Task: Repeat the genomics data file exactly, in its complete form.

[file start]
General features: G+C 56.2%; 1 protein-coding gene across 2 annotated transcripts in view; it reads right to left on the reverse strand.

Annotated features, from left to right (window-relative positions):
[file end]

General features: G+C 56.2%; 1 protein-coding gene across 2 annotated transcripts in view; it reads right to left on the reverse strand.

Annotated features, from left to right (window-relative positions):